Diet & Nutrition – Fiber & Constipation


What is constipation?

Constipation is a condition of infrequent and/or hard dry bowel movements. It is normally related to the consistency of the faeces rather than the frequency of bowel movements. Constipation is a common occurrence in Western countries and its main cause is a lack of dietary fibre. The mildly laxative properties of wheat bran have been recognised since the time of Hippocrates (460-377 BC) whose writing suggest he was aware of its usefulness in the treatment of constipation.

What is fibre?

Fibre is a term used to refer to the parts of the diet that cannot be digested in the stomach or small intestine by endogenous enzymes. It is also known as ‘roughage’.

Dietary fibre can be divided into 2 groups:

Soluble Fibre:

This group includes gums, pectin’s, and some hemicelluloses, found in oats, legumes, barley, apples, citrus fruits and strawberries. This fibre forms a thick gelatinous sol when mixed with food in the digestive system and can be fermented in the colon by bacteria but it doesn’t contribute significantly to stool bulk. It does however help to lower cholesterol by absorbing bile (which contains cholesterol) and excreting it from the body. Less bile is then reabsorbed in the intestine and so more bile is made in the liver, which in turn requires cholesterol.

Insoluble Fibre:

This group contains cellulose and some hemicelluloses found in whole grain products, vegetables and bran. Compared to soluble fibre it is relatively resistant to bacterial fermentation.

How does fibre prevent constipation?

Fibre is necessary in the diet to promote peristalsis in the large intestine by providing bulk. As the fibre passes through the intestine it also absorbs large amounts of water, which results in softer, bulkier stools that are easier to pass. (In healthy western populations it has been shown that for every 1g of wheat bran consumed per day the output of stool is increased by between 3 and 5g). This in turn can lead to a decrease in the occurrence of or relief from haemorrhoids, by reducing the strain that constipation causes. More bulk in the colon means less pressure and this fact can be used in the treatment of irritable bowel syndrome and diverticulosis (pockets in the bowel which may become infected leading to diverticulitis or break open to form an abscess or lead to peritonitis).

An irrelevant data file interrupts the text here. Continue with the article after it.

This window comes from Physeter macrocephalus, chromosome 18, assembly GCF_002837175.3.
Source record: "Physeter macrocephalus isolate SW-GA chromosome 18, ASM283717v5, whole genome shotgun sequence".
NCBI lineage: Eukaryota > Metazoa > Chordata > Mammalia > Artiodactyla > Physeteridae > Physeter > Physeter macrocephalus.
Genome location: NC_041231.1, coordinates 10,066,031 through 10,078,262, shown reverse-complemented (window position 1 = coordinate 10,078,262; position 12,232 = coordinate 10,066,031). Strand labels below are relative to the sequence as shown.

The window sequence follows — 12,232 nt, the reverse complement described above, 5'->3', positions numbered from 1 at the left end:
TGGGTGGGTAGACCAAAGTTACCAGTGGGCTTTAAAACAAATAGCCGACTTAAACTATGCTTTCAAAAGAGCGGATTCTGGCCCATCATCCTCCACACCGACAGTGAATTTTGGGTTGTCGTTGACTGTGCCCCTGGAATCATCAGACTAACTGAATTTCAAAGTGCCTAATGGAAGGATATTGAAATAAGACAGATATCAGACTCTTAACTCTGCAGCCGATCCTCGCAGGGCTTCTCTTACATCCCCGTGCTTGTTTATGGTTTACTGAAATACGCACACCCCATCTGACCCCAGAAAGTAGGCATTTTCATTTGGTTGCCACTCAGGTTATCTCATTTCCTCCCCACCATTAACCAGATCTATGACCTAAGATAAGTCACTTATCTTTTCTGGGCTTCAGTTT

How much fibre should I eat?

It is recommended that adults should consume 20-35g per day which will usually produce 1 to 2 soft and formed stools a day. It is important to remember that fluid intake should also be consciously increased (6-8 glasses per day) so that enough water can be absorbed to increase the bulk of the faeces and aid peristalsis.

How do I increase my fibre intake?

For breads and cereals use wholemeal grains (brown rice contains 2g fibre per cup) and high fibre cereals (weetabix 4g/serving, All bran 9.5g/serving etc…) The fibre is present in the outer layer of the grain and is removed in the manufacturing of white flours and pastas etc (white bread 0.5g/slice, wholemeal bread 2.5g/slice, white pasta 4g/serving, wholemeal pasta 9g/serving). In relation to fruit and vegetables, try to leave the skins on wherever possible, because just like cereals that’s where the fibre is contained. Try introducing dried, stewed, tinned or fresh fruit to breakfast cereals. A fibre increase should be done gradually to prevent bloating in the abdomen due to increased bacterial fermentation and production of associated gases (hydrogen, methane and carbon dioxide).


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